Somewhere in the world, it’s happy hour, so the good folks at Au Gamin de Paris won’t criticize anyone who decides to stop by for a stiff drink at brunch time. This bar-restaurant is a mixed bag. The menu here is not only African, but also globally inspired to tempt all palates. The bar is stocked with exotic drinks and simple, unpretentious food. When the weather is right, patrons can sit on the sidewalk and enjoy a glass of Monaco or cider. During football games, you can expect shoulder-to-shoulder action, with fans cheering on the Blues while double-fisting their brown ales.
55 rue Doudeauville.
The employees of La Poissonnerie have a tradition of fishing engrained in their DNA. The vendors come from sub-Saharan and West Africa. And the talk of fish has a strong accent, these people know how to catch fish with a net in a simple canoe.La Poissonnerie also has bragging rights, as some of the biggest catfish heads can be found in the region. But it doesn’t charge for those fish. The vendors are like part-time athletes and comedians: they push your choices and joke about them, then hold large portions of fish up to the overhead counter and cut them to your liking. Open daily.
5 Rue de Jean.
Joli African wax
Wax cloth stores sit door-to-door and compete closely. But there are some major differences. Not all of the stores sell fabrics imported from Africa, and Wax Joli Afrique makes up for modesty with its intimate storefront atmosphere, with plenty of real wax fabrics from the continent. Fashion week creatives are known to patronize this unassuming boutique for new ideas for their shows and lookbooks. Fabric samples are priced from €15. Open daily.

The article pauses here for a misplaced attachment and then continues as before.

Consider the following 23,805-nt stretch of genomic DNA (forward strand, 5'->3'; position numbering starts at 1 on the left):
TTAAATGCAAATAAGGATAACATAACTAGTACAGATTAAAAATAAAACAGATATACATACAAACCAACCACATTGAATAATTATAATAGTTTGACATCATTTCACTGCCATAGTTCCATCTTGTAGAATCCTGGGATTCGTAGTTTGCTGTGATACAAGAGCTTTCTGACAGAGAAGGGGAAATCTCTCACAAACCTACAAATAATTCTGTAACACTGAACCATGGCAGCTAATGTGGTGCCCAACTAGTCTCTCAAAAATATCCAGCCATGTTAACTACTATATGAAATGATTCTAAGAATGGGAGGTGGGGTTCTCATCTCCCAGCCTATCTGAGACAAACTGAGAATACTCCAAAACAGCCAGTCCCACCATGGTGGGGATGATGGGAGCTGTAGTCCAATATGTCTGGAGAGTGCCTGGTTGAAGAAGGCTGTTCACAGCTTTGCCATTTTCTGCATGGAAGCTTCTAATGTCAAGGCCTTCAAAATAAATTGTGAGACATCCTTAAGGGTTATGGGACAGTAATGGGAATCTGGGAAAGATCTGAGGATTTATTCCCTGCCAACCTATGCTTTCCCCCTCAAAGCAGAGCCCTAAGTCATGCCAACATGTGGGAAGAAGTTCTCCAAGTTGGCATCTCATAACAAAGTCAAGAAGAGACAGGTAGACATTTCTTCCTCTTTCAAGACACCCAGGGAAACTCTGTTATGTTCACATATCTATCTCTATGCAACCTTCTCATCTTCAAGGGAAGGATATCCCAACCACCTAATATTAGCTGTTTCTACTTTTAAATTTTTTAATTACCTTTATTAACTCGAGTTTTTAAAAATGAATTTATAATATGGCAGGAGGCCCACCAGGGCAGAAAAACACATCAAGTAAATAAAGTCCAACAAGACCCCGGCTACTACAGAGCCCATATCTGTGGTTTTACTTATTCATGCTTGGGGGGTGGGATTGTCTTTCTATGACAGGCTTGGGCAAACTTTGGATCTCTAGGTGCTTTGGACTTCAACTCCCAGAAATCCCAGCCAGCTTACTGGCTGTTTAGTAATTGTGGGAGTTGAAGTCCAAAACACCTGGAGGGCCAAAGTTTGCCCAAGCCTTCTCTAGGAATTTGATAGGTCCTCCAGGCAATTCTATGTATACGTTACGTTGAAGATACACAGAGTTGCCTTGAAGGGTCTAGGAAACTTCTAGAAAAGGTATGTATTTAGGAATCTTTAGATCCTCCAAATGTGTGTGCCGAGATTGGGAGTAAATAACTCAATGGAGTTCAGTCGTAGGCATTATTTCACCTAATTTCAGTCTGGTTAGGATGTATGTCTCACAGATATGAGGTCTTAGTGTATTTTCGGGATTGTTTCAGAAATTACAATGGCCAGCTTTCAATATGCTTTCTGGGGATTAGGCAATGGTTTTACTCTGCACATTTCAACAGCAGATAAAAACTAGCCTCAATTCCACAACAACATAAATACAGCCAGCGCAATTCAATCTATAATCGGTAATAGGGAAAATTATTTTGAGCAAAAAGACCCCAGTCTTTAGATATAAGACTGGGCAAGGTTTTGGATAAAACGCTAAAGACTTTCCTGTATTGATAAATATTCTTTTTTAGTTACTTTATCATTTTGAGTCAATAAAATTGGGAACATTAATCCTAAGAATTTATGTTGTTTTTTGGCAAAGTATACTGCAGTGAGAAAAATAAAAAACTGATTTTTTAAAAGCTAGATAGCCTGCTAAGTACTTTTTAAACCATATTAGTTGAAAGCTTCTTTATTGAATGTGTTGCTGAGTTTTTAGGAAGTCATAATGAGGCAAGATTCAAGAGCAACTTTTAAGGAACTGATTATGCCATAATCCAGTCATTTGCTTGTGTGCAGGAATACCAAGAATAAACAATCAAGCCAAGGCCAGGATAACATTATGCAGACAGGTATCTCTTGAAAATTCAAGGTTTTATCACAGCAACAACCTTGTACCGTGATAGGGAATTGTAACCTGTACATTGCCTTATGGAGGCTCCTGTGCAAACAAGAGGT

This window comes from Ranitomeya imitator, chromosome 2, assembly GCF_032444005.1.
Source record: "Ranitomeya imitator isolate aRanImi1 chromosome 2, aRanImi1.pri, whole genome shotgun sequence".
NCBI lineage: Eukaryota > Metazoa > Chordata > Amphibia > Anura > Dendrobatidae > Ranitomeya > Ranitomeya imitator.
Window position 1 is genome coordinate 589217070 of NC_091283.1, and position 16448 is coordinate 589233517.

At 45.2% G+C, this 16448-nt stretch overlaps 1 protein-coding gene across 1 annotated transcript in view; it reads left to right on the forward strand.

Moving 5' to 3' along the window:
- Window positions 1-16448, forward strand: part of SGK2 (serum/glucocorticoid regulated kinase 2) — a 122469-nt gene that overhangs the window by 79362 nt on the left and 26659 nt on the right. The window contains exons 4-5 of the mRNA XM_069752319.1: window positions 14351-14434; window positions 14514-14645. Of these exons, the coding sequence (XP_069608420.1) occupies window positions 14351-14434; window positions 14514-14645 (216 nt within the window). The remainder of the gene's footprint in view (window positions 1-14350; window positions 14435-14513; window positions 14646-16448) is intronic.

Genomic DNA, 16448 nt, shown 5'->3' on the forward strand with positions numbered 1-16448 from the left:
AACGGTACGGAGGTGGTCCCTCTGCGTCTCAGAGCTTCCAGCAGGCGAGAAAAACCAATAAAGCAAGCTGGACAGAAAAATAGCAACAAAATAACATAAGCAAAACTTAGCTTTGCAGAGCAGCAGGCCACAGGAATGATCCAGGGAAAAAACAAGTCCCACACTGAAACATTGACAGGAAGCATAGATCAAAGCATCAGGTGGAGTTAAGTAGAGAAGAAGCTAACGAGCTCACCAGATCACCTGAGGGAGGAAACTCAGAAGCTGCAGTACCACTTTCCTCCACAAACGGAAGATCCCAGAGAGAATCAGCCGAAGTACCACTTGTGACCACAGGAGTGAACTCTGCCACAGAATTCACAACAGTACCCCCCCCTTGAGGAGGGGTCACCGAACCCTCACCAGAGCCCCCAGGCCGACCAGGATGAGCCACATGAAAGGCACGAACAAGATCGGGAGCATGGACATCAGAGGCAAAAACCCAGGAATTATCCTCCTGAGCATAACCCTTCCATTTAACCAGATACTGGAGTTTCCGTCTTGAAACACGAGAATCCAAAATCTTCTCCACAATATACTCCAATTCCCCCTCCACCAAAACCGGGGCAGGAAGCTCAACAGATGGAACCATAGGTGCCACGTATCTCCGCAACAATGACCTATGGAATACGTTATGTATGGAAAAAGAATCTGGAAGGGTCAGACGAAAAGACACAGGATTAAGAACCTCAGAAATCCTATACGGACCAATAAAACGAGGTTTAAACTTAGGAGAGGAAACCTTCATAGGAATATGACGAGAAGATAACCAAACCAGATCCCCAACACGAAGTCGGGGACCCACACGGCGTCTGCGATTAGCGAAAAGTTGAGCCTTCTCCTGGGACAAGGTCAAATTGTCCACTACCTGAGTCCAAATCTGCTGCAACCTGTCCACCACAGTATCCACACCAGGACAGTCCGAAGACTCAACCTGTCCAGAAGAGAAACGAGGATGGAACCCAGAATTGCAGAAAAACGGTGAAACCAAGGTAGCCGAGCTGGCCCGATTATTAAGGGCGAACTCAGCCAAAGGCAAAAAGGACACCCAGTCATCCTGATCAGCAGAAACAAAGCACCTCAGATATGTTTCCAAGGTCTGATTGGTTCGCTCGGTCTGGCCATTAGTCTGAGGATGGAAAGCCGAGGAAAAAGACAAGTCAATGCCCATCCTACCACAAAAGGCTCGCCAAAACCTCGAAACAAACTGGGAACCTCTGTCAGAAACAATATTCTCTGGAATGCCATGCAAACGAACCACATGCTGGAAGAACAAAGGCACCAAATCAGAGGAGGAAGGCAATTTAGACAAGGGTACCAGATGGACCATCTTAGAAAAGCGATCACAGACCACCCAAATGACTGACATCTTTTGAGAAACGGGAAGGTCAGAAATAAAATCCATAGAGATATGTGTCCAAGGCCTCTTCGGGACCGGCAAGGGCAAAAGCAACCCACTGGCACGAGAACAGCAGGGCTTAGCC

28 Poulet Street.
With its window display of layered cakes and puffs, dark chocolate and long eclairs, Bh Patissier is the only large bakery in the district with an African flair, unlike the traditional Parisian bakeries. The family-run bakery draws a lot of North African inspiration from its recipes. The sandwiches here have a subtle impact, while the cakes are a tart and sweet taste bud stimulant. It’s a moderately priced bakery where the small bites and Big Mac delights are to die for.
22 rue des Poissonniers
The Beauty of Africa
One of the less expected effects of a trip to Chateau Rouge is a sudden desire to buy wax fabrics.African Beautiful not only sells the precious fabrics used in traditional gowns and dresses, they are also seamstresses. The window displays are brightly coloured and take the viewer to the bustling open-air market of Jos or a nightclub party in Abidjan. The silhouettes of the women’s dresses are slender and curvaceous, the drape of the necklines giving way to pleated seams and unforgettable patterns of magical colours. If you’ve had enough of haute couture in Paris, browse the boutique’s Lookbook for fresh wardrobe inspiration.
68 rue du Deauville
Every Wednesday and Saturday from 7 a.m. to 3 p.m. under the impressive Metro Bridge, there is a huge market of produce, antiques, clothing and electronics. The market features fresh local produce, exotic goods brought in from the African Union, and rare specialty items. This is the place to go when you want a rewarding outdoor market experience. The people are friendly. The produce is fresh and ripe. You’ll find yourself either haggling with the locals or drawn to the people who venture out to peddle their goods and wares.
Metro Babes Roschuate Station